Shimmer, a Dublin-based wearable sensor company, has launched a new sensor platform for clinical trials called VeriSense. At launch, the platform will work with Shimmer's IMU, or inertial measurement unit, sensor, which can measure activity and sleep from the wrist, as well as network with sensors elsewhere on the body to monitor musculoskeletal and neurological conditions.
The company has been making robust wearable sensors for the research world since 2006. But VeriSense is their first data platform aimed at filling the unique needs associated with clinical trials
"There is a growing demand from pharmaceutical companies, regulators and payers to factor real-world data into healthcare decision making," Geoff Gill, president of Shimmer Americas, said in a statement. "They want to ensure that new therapies, especially those for chronic conditions, deliver objective improvements to participants' health and quality of life. That requires access to real-world participant data and has spurred the rapid growth in wearable technologies to measure objective quality of life indicators, such as activity levels and sleep patterns."
What's the impact
In order to be as useful as possible in clinical trials, the Verisense platform is designed to give trial sponsors access to raw clinical data — as opposed to the processed data they might receive from consumer devices like a Fitbit. But the system also uses algorithms to turn that raw data into validated metrics. The data is stored securely and sponsors can access it in the form of a dashboard, which can also be configured to give alerts when data moves out of a certain range.
"An effective clinical trial solution has to meet very specific requirements, such as providing access to raw participant data and purpose-built management tools, while placing the minimum burden on sponsors, sites and participants," Gill said. "This can't be done by simply repurposing consumer wearable devices or other current devices. We started by systematically understanding the needs of sponsors, sites, and participants, then designed Verisense from the ground up to meet those needs. The initial feedback from customers has been overwhelmingly positive. Starting in March, customers are planning to use Verisense in trials for Alzheimer's disease, Parkinson's disease, cancer-related fatigue and stroke."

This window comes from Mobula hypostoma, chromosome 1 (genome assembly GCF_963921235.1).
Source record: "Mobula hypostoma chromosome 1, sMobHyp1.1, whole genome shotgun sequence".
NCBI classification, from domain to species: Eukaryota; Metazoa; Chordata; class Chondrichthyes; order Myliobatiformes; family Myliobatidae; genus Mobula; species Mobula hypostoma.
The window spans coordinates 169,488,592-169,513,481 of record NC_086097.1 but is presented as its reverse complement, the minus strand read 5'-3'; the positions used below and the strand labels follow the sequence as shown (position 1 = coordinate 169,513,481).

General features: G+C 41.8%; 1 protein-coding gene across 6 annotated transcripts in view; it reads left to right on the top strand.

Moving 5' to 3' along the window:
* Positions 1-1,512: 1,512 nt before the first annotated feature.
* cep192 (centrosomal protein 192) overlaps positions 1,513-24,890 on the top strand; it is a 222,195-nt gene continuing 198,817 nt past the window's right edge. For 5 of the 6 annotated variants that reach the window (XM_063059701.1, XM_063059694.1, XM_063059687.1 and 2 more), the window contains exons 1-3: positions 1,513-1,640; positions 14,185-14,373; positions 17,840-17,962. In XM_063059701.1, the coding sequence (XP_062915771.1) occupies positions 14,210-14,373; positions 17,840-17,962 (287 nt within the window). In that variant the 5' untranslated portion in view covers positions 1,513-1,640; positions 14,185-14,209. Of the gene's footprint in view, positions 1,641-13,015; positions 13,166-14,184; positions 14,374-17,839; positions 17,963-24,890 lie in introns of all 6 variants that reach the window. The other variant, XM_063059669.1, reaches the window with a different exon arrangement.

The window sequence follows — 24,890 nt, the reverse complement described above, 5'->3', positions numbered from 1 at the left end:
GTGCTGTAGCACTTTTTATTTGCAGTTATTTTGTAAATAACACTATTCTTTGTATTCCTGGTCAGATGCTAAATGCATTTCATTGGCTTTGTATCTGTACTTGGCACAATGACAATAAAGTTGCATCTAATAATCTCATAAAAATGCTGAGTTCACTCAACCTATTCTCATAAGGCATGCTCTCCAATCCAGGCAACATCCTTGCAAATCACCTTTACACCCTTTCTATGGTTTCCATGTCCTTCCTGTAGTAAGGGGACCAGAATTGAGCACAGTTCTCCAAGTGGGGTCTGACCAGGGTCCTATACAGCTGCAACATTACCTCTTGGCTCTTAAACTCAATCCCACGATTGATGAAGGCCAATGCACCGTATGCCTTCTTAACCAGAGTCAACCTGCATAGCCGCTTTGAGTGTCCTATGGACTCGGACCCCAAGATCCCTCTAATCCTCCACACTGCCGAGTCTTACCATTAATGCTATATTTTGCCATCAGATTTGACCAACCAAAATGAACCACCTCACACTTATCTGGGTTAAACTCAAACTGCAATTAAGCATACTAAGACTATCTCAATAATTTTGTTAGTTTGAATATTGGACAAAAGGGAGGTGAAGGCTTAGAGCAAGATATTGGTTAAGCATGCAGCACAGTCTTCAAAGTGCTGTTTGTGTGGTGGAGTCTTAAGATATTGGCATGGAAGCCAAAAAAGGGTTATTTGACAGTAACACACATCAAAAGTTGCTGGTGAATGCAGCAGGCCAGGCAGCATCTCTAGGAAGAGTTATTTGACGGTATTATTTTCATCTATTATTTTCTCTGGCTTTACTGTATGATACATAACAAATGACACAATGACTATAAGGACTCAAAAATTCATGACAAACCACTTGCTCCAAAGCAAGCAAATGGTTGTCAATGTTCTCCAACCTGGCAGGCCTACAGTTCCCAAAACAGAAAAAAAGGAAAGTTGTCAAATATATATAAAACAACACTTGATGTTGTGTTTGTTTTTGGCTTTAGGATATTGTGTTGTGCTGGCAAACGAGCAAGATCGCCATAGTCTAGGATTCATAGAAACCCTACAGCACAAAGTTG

The wearable sensors are also easy to use for participants. They have a six-month battery life and can be worn in the bath or shower, and data transfer happens wirelessly and automatically.
What's the trend
Clinical trials have been employing wearables for years, but they aren't without their problems — and over the last three years, those problems have been under the microsope. For instance, last fall, the Duke-Margolis Center for Health Policy put out a report on using mobile devices to collect real-world clinical trial data.
At BIO last year, a number of pharma companies took the stage to talk about the issues that plague consumer devices.
“We’re trying to take the real world and encode it in a way that makes sense," Dr. Daniel Karlin, Pfizer’s head of clinical, informatics, regulatory strategy, digital medicine, and the Pfizer Innovation Research Lab, said at the time. "And we’ve hit a point in that effort where there’s a recognition … that without some efforts at standardization, and interoperability, and research that’s reproducible from one site to another and one device to another, it’s going to be really, really difficult to have the observations made by digital devices take on real meaning."
Arguably, the FDA, which has been beating the drum on real-world evidence since 2016, is most responsible for prompting the industry's focus on solving the data problems presented by today's wearables. Real-world evidence and post-market surveillance are also aspects of the agency's Pre-Cert program.